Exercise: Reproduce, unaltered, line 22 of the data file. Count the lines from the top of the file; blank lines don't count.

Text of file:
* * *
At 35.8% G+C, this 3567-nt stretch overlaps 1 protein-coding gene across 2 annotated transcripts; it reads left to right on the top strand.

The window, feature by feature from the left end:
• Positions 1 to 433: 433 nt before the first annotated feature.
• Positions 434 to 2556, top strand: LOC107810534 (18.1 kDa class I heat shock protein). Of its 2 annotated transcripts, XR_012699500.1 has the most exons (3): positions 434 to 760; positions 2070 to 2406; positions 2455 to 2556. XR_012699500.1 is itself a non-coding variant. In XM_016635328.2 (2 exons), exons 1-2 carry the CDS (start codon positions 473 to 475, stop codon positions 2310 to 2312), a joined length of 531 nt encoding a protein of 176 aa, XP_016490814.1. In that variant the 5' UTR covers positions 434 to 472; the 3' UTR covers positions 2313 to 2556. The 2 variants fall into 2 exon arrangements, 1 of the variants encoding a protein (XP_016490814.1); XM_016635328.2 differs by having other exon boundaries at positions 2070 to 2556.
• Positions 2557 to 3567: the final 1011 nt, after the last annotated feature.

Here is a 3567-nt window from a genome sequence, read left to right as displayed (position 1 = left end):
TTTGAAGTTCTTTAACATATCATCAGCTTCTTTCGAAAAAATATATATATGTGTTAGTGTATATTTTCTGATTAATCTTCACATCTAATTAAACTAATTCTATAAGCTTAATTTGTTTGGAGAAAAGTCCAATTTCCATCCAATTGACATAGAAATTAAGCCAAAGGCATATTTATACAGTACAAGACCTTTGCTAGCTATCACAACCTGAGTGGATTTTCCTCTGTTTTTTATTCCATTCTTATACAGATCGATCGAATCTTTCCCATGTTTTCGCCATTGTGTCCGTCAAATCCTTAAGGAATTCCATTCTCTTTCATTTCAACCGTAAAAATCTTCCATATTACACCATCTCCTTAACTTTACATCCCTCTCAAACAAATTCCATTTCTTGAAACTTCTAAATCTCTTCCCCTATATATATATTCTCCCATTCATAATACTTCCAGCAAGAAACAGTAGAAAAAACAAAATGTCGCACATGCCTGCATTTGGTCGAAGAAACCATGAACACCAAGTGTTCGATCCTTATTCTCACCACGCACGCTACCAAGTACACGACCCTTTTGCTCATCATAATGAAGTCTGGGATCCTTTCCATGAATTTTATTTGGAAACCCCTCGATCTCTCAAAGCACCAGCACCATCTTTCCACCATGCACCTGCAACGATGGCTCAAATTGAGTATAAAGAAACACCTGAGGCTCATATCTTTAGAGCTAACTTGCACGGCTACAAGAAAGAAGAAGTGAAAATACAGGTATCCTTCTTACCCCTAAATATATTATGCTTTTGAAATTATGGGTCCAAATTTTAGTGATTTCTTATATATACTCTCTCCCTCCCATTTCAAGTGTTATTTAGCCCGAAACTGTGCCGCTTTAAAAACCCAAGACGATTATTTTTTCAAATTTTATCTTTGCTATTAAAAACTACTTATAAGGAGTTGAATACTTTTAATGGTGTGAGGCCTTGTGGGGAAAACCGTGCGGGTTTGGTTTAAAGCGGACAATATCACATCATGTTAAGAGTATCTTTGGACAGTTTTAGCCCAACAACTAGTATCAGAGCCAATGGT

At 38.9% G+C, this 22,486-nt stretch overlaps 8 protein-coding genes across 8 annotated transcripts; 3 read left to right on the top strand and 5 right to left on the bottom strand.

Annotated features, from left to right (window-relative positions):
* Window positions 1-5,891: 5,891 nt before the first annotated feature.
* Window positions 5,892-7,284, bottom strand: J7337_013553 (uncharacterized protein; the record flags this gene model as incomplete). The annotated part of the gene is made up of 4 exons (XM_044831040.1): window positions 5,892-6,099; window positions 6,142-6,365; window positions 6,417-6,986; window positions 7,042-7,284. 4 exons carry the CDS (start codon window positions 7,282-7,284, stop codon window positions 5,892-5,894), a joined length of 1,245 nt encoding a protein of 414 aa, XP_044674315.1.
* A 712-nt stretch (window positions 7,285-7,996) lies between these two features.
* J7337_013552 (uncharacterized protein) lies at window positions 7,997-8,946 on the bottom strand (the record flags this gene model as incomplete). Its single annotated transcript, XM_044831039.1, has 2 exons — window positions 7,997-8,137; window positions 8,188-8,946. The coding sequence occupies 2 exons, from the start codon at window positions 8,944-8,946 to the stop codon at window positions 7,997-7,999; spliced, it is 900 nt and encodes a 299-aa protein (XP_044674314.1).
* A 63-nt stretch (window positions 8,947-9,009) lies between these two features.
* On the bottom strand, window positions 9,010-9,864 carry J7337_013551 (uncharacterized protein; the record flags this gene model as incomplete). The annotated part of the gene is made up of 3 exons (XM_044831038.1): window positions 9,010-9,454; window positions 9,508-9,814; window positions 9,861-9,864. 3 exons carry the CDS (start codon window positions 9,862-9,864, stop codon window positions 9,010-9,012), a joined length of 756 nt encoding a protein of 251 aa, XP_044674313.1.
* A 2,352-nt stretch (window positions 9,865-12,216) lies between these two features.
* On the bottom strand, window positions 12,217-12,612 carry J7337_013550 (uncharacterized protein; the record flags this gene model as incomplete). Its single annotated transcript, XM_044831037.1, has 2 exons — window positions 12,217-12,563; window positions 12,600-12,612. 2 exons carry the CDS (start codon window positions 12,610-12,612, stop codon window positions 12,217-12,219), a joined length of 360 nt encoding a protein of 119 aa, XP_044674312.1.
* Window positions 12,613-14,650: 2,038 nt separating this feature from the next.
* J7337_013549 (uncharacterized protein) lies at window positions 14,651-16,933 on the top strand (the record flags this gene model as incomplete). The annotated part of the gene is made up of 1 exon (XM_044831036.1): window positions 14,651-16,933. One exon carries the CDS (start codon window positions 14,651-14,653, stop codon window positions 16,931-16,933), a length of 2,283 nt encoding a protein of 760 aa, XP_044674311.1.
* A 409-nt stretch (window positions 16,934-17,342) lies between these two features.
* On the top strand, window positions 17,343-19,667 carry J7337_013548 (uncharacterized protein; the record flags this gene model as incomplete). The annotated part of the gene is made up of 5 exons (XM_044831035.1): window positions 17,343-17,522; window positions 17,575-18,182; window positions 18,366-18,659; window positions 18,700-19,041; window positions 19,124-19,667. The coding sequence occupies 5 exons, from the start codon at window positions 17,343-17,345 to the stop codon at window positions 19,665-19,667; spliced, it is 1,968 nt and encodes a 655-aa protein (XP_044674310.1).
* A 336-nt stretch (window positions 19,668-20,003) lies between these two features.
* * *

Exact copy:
* A 336-nt stretch (window positions 19,668-20,003) lies between these two features.